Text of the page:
[This is the second part of a piece on the current debate on refunding tax credits.]
Secondly, the relevant law has been in place since 2000. Very many people have conducted their affairs on the footing of that law. As I said, this law is no mere wheeze. I should here disclose that you are now talking to a paradigm case of a target of the proposed change. My superfund is invested entirely in public companies that issue fully franked dividends. No other course even comes close for my purposes – I see cash as pure waste. I believe that my fund will support me, but if the income of the fund is reduced by 30 per cent as a result of this proposal, I will have to look seriously at the alternatives.
There is a well-established principle of our general law that if one party to an arrangement makes a representation that the other party relies on to their detriment, then the law will restrain the party making the representation from resiling from it. Although I am prejudiced, that law seems to me to meet my case – and doubtless that of many thousands of others who have arranged their affairs in good faith in reliance upon the good faith of government.
We cannot preclude parliament from changing the law, but we can seek to hold politicians to their promises. When the present government sought to legislate against retired fundholders about two years ago, I was struck by the vehemence of the opposition that came from members of the government’s own party. Lawyers I respect said that the proposed legislation was retrospective. I have some difficulty with that as a matter of law – but I have far less difficulty in envisioning some people feeling betrayed. People were expressly invited to conduct their affairs on the ground chosen by government and now, in the middle of the game so to speak, the government wants to change the rules. That is not fair – and as between parties subject to the general law, it would not be allowed.
Thirdly, the relevant law is horribly complex and looked at by most people, including most lawyers, with a blend of disgust and horror. Whatever else may be said about the proposal, it will not ‘reform’ the law in the sense of making it better or clearer. It will add another complication and inducement to people to get advice on how to beat it. Those who clip the ticket – there are far too many of them – will be thrilled to bits. The suspicion of government, and the system, will get worse – particularly if the proponents say that they are targeting the wealthy, or, worse, those who don’t vote for them anyway. (That way lies the vice of Donald Trump.) No one wants to see superannuation, something this country has done well, as what Alan Kohler calls ‘an object of political contest’ – or, put bluntly, a till to be tickled. People who have worked hard and paid their taxes, and then followed the government’s advice and request to look after their own retirement, so relieving ongoing taxpayers, will justifiably resent and react to a government that seeks to go back on its word. It’s no comfort to be told that a different party is in government – that’s like a company saying it can walk away from a contract because there is a new board of management.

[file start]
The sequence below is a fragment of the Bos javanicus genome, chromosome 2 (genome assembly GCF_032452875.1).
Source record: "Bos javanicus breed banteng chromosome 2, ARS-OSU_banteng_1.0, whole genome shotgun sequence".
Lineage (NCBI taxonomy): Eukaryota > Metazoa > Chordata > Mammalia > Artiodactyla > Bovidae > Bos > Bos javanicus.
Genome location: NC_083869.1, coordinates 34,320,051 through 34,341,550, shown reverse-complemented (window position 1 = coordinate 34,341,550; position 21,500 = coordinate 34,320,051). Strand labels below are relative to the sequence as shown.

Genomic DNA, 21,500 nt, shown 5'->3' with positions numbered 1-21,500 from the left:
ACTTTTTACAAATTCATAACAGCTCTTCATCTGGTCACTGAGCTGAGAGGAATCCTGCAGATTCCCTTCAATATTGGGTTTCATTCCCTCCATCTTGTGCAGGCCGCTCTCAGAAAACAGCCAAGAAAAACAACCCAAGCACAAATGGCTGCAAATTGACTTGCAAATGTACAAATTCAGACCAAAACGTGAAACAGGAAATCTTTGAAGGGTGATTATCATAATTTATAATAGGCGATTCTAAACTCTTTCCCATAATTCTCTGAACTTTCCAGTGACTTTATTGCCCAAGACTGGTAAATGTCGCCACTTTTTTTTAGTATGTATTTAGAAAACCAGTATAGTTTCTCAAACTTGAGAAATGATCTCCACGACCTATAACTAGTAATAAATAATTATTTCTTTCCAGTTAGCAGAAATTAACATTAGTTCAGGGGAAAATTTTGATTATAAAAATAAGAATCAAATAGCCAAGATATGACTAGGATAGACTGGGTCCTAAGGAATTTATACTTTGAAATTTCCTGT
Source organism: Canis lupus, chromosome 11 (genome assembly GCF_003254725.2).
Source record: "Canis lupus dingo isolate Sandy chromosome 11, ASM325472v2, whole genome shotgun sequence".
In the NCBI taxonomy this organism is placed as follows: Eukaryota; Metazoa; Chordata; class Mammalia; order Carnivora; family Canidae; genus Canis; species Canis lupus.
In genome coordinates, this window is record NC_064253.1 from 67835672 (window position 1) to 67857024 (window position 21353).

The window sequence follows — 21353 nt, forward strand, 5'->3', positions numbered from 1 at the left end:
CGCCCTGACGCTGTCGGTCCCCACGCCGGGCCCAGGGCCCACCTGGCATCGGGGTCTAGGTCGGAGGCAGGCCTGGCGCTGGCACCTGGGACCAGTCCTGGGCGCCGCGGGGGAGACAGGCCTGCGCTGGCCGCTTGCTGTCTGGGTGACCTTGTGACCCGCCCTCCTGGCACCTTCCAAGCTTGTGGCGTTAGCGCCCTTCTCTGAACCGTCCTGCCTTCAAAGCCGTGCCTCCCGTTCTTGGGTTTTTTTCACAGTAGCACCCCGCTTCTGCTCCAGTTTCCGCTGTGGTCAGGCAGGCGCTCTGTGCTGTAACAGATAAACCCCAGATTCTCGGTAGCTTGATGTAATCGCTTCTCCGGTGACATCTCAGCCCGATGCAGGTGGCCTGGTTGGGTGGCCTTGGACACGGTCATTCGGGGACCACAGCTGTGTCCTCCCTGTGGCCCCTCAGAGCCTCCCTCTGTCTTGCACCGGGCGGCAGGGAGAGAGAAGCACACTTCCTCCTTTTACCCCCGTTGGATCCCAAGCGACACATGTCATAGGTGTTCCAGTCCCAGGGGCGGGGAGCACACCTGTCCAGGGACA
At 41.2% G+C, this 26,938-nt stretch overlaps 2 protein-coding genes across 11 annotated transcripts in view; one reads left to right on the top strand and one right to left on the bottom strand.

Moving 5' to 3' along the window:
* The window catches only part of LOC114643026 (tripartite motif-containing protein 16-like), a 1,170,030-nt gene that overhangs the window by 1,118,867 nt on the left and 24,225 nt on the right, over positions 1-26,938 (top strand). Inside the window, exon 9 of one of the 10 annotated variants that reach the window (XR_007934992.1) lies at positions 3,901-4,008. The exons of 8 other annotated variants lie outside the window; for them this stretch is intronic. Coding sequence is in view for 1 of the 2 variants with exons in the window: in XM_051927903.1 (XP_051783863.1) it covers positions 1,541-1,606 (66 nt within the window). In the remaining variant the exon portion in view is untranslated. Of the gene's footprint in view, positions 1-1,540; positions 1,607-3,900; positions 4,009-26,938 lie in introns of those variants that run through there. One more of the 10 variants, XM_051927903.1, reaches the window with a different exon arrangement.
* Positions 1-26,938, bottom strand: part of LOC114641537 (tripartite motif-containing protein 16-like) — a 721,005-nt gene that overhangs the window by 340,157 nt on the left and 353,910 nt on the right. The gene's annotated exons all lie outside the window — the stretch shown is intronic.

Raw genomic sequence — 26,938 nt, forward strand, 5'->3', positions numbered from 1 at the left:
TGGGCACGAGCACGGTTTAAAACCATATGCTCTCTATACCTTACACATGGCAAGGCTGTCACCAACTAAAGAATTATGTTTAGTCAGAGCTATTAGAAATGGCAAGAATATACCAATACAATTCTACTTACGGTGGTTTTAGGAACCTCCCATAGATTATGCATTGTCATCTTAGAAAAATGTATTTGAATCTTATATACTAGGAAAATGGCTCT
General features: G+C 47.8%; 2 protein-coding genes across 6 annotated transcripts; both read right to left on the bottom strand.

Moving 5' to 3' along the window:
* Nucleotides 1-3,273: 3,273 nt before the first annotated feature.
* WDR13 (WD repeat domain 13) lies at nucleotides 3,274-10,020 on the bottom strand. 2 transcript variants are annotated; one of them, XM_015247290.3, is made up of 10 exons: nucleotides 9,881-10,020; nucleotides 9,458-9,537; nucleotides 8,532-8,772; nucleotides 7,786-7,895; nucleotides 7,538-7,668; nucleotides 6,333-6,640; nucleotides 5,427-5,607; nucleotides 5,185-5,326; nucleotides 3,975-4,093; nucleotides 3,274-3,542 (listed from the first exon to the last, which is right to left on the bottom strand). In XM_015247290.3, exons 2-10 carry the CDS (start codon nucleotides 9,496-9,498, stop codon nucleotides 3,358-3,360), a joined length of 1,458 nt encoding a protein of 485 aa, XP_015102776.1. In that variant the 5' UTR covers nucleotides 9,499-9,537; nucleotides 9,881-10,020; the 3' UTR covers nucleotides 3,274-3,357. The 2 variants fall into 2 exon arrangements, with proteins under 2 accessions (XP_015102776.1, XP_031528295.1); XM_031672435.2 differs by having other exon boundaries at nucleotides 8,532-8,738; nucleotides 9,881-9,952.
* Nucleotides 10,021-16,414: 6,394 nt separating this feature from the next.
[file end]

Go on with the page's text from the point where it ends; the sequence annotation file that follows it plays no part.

My conclusion – which I agree is biased – is that although the proposal is justifiable on the theory of the original reform, it is at best unfortunate that its burden falls on the those who currently receive less income, and it is downright wrong unless the government moves to exempt or protect those who for about a generation have planned their retirement on the footing that the government of the Commonwealth of Australia can be trusted to keep its word.
We do, after all, have a long history of suspicion about tax and our parliaments. In the book referred to I said:
In 1799, England was at war with revolutionary France. France was then led by Napoleon Bonaparte, a man of military genius and unlimited ambition – and on the first count alone, he was a much more dangerous threat to England than Adolf Hitler would be. The war was ruinously expensive. How was the British government to fund it?
William Pitt had become Prime Minister at the age of twenty four. He was a leader of great authority, but the English parliament had been feisty about tax from its inception. The national touchiness on revenue goes back at least as far as Magna Carta of 1215. The American colonists had revolted over taxation – in the form of the Stamps Act – less than a quarter of a century ago. (Ironically, France went bankrupt helping the Americans against their old enemy England and this bankruptcy had led to the Revolution and to the ascension of Bonaparte. This could be the ultimate historical example of the cost of living beyond your means.)
Then the Prime Minister made a shocking proposal that was understandably denounced as ‘inquisitorial’. He proposed a tax on incomes! In the name of heaven, was no property to be sacred? Well, it was just an emergency war-time measure. It had to be – it was assessed at the demonic and confiscatory rate of two shillings (now, ten pence) in the pound (10%)!
England went on to win the war – but not until Waterloo in 1815. (Had England not won, we might be having this conversation in French.) And some historians think that the victory of England owed more to revenue than naval or military successes. But income tax reappeared, and has stayed, and it will be with us forever. The only real change is that the law is more than ten times as long. And it all started with an interim, emergency wartime measure.